Turns out I wasn’t the only one to do a double-take over Minnesota food stamp stats in the New York Times the other day.
The numbers cropped up in a startling front-page story Sunday about six million Americans “Living on nothing but food stamps,” as The Times headline writer described it. Still in the throes of the Great Recession, the ongoing rise in food stamp use across the nation was unsurprising, but here were people living on a few hundred dollars a month and nada in cash income.
Hand to mouth, actually.
These six million folks reported to state authorities they’re unemployed and living without a pension check, welfare, unemployment insurance, child support or disability pay. And their numbers, according to a Times’ analysis, have soared by about 50 percent in the past two years.
But take a deep breath and read on. In Minnesota, their numbers have risen by a remarkable 87 percent in the last two years. That puts us in the top five states.
“Really stunning,” said an interested Andi Egbert, research associate with Wilder Research at the Amherst Wilder Foundation, which runs the online Compass program to keep track of the economic and social well-being of the seven-county metro area.
The number of people in Minnesota receiving food stamps who had no other income rose from 23,559 in 2007 to 43,997 in 2009 — an increase of 87 percent. Here’s how Minnesota’s food stamp cases break down:
Colleen Moriarity, executive director of Hunger Solutions Minnesota, and her staff were confused by the Minnesota numbers.
“They struck me as odd,” Moriarity said, adding that the federal food stamp program seems to be “one of the social safety nets that is really working, getting real money into people’s hands. But it’s supposed to be supplemental, not sustainable.”
So, what’s the story here? For answers, MinnPost turned to Chuck Johnson, assistant commissioner of Children and Family Services in the state Department of Human Services.
Johnson and I talked by phone.
MP: I was amazed to read that the numbers of Minnesotans who use food stamps but nothing else have increased almost 90 percent between June 2007 and June 2009. Are those numbers accurate?
CJ: Yes. The increase is about 87 percent. (See the numbers provided by Johnson and displayed in the MinnPost chart.) These are families and individuals with no other income. They have zero income. We don’t know exactly why this is or who these folks are. Obviously, the numbers are partly driven by the economy.
MP: How do you explain this increase for what the state calls a food support program and the federal government calls the Supplemental Nutrition Assistance Program (SNAP), more commonly called food stamps?
CJ: Overall there has been a large increase in the number of people now getting food stamps, about 30 percent since January 2009. Some of it is due to the economic stimulus bill and the federal government changing one of its eligibility categories in food stamps. Since l996, able-bodied adults with no dependents and not disabled were limited to receiving food stamps only three of 36 months unless they were meeting a work test, that is, working at least 20 hours a week. With the stimulus bill they basically opened that up and said [people] could continue to receive food stamps on an ongoing basis. Numbers shot up tremendously. The stimulus bill lifted the cap. Before, they received no cash and no food stamps; now they get the food stamps.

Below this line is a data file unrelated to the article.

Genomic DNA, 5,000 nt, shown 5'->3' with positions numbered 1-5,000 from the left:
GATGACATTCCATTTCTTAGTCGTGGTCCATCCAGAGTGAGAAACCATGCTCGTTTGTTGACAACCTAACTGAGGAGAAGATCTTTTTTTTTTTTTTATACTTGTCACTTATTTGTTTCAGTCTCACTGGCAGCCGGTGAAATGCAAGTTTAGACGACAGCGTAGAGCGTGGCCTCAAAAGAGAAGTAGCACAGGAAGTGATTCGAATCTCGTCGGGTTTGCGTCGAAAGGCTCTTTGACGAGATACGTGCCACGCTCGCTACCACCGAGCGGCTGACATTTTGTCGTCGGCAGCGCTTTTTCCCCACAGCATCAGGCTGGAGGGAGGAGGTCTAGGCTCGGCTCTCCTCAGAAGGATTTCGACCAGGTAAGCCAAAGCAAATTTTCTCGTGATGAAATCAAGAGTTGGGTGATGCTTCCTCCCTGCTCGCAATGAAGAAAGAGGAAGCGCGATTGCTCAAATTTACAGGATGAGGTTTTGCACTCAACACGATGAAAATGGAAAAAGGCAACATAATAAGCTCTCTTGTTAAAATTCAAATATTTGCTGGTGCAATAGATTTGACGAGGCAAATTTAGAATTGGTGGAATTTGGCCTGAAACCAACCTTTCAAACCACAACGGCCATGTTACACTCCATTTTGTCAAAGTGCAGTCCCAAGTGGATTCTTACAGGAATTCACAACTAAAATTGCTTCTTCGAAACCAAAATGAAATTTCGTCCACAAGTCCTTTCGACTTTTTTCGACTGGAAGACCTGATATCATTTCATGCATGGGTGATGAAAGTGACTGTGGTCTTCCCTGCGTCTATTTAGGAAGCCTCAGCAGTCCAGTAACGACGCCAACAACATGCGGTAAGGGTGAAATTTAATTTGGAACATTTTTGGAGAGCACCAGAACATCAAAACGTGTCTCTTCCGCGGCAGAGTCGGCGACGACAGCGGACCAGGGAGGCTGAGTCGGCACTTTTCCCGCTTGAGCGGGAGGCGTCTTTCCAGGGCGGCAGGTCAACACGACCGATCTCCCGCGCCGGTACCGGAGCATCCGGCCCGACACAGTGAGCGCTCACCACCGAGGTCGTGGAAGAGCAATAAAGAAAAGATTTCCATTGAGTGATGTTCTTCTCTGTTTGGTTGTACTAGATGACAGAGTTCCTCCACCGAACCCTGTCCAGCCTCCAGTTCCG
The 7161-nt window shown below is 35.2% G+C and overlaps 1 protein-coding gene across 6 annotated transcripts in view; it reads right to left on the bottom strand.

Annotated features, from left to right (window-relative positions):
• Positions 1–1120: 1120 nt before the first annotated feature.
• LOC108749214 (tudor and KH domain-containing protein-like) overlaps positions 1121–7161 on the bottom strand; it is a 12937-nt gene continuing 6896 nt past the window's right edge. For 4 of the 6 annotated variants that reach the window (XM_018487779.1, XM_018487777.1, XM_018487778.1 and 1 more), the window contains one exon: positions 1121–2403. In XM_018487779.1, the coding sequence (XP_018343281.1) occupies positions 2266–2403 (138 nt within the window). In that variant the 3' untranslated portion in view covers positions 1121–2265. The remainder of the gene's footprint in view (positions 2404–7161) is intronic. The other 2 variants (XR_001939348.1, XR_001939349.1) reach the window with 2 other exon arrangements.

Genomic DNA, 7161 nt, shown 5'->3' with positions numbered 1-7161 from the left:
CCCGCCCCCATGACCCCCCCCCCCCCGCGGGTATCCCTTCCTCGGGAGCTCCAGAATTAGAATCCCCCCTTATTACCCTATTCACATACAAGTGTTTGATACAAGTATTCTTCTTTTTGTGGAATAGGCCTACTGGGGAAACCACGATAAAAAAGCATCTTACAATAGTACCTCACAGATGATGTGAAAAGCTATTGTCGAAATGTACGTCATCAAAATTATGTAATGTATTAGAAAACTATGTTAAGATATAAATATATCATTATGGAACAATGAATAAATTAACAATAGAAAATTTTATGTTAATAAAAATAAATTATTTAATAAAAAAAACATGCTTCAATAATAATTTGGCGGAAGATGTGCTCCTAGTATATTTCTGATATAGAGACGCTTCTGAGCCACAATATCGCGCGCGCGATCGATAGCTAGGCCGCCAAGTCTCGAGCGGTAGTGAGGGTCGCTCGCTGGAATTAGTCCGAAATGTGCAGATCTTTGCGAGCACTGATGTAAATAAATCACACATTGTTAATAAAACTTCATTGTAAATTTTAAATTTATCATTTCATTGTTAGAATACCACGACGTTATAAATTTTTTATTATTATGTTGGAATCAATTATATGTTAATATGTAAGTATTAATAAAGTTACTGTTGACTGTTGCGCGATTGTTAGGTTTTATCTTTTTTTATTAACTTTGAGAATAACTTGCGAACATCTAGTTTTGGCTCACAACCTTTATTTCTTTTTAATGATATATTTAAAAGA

MP: What else might contribute to the rise in Minnesota’s numbers?
CJ: I don’t have a good explanation. Minnesota’s unemployment rate is lower than the national rate. It’s possible we’re doing a better job at outreach. We’ve been working on food stamp outreach for four years, five years.
MP: Talk about outreach. Can you give examples?
CJ: We’ve started working with community nonprofits, including food shelves. People going to food shelves get information on how to apply for food support programs and sometimes helping in filling out applications.
MP: Is this a federal program, no state money?
CJ: SNAP is 100 percent federally funded. In Minnesota it is called the food support program.
MP: I’m looking for more about who these people are. Are they people who have lost jobs but still have homes to live in and savings to live off of? Or are these people couch-hopping and living off the generosity of families and friends?
CJ: There is an asset test. They may live off savings, borrow money from families to help pay rent. Some could be families in public housing and they could probably manage a bit this way. They do have some portion of rent to pay and other things to pay for.
MP: New numbers released by the U.S. Department of Agriculture show 386,838 Minnesotans on SNAP, up from 377,262 persons on food support in June. What does this tell us?
CJ: I think it tells us two things. One, that there is a certain amount of distress among families and individuals requiring them to use food stamps. The positive side of that is that people are accessing the program rather than going hungry. Again, the stimulus bill is also expanding eligibility.
MP: Is the food stamp program serving too much as a safety net rather than as a supplemental program?
CJ: In the Minnesota Family Investment Program our caseload is going up and forecasted to continue being up for the next couple years. I know this has not been the case in every state. We are getting more people. It is not going up nearly as fast as food stamps. Food stamps have broader eligibility. Food stamps can be for anyone; MFIP is for families with kids.
MP: Are there signs applications are slowing?
CJ: Over the last couple of months we have been keeping about the same trend line: going up. We don’t have the data to say we’re leveling off. County offices continue to be very busy.